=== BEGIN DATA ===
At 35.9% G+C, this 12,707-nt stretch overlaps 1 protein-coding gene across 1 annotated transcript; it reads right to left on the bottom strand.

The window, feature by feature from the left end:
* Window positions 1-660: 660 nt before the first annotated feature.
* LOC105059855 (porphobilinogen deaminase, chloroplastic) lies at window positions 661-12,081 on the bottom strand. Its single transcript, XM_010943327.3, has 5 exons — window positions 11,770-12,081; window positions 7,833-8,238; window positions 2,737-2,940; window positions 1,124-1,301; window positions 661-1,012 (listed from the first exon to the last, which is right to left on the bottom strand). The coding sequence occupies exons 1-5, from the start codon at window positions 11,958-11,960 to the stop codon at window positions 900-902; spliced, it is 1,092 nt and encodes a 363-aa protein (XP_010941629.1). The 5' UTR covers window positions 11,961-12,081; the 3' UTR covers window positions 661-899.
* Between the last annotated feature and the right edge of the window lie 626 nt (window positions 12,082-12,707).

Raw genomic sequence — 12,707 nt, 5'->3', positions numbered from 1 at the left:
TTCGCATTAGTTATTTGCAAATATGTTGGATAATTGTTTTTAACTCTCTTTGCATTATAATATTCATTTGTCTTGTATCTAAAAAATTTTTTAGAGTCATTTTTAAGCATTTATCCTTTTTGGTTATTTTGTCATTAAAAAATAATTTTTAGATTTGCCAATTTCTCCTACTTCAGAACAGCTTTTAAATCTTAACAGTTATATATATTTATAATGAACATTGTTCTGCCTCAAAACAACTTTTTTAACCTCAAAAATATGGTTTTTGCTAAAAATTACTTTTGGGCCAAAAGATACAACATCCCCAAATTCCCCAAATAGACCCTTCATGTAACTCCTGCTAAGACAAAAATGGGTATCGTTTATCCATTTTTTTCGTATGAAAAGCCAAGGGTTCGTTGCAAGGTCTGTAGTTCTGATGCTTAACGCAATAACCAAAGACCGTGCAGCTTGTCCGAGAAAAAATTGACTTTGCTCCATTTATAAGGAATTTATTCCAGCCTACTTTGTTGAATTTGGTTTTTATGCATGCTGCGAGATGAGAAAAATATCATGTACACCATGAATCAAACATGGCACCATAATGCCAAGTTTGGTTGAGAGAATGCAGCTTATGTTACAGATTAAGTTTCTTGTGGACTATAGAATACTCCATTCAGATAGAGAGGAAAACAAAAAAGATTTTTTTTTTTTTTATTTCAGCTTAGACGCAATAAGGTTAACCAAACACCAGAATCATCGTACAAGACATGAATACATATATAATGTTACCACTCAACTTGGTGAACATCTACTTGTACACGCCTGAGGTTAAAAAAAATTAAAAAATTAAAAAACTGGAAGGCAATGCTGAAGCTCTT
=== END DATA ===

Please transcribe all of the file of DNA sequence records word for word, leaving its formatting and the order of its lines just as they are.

At 35.9% G+C, this 12,707-nt stretch overlaps 1 protein-coding gene across 1 annotated transcript; it reads right to left on the bottom strand.

The window, feature by feature from the left end:
* Window positions 1-660: 660 nt before the first annotated feature.
* LOC105059855 (porphobilinogen deaminase, chloroplastic) lies at window positions 661-12,081 on the bottom strand. Its single transcript, XM_010943327.3, has 5 exons — window positions 11,770-12,081; window positions 7,833-8,238; window positions 2,737-2,940; window positions 1,124-1,301; window positions 661-1,012 (listed from the first exon to the last, which is right to left on the bottom strand). The coding sequence occupies exons 1-5, from the start codon at window positions 11,958-11,960 to the stop codon at window positions 900-902; spliced, it is 1,092 nt and encodes a 363-aa protein (XP_010941629.1). The 5' UTR covers window positions 11,961-12,081; the 3' UTR covers window positions 661-899.
* Between the last annotated feature and the right edge of the window lie 626 nt (window positions 12,082-12,707).

Raw genomic sequence — 12,707 nt, 5'->3', positions numbered from 1 at the left:
TTCGCATTAGTTATTTGCAAATATGTTGGATAATTGTTTTTAACTCTCTTTGCATTATAATATTCATTTGTCTTGTATCTAAAAAATTTTTTAGAGTCATTTTTAAGCATTTATCCTTTTTGGTTATTTTGTCATTAAAAAATAATTTTTAGATTTGCCAATTTCTCCTACTTCAGAACAGCTTTTAAATCTTAACAGTTATATATATTTATAATGAACATTGTTCTGCCTCAAAACAACTTTTTTAACCTCAAAAATATGGTTTTTGCTAAAAATTACTTTTGGGCCAAAAGATACAACATCCCCAAATTCCCCAAATAGACCCTTCATGTAACTCCTGCTAAGACAAAAATGGGTATCGTTTATCCATTTTTTTCGTATGAAAAGCCAAGGGTTCGTTGCAAGGTCTGTAGTTCTGATGCTTAACGCAATAACCAAAGACCGTGCAGCTTGTCCGAGAAAAAATTGACTTTGCTCCATTTATAAGGAATTTATTCCAGCCTACTTTGTTGAATTTGGTTTTTATGCATGCTGCGAGATGAGAAAAATATCATGTACACCATGAATCAAACATGGCACCATAATGCCAAGTTTGGTTGAGAGAATGCAGCTTATGTTACAGATTAAGTTTCTTGTGGACTATAGAATACTCCATTCAGATAGAGAGGAAAACAAAAAAGATTTTTTTTTTTTTTATTTCAGCTTAGACGCAATAAGGTTAACCAAACACCAGAATCATCGTACAAGACATGAATACATATATAATGTTACCACTCAACTTGGTGAACATCTACTTGTACACGCCTGAGGTTAAAAAAAATTAAAAAATTAAAAAACTGGAAGGCAATGCTGAAGCTCTT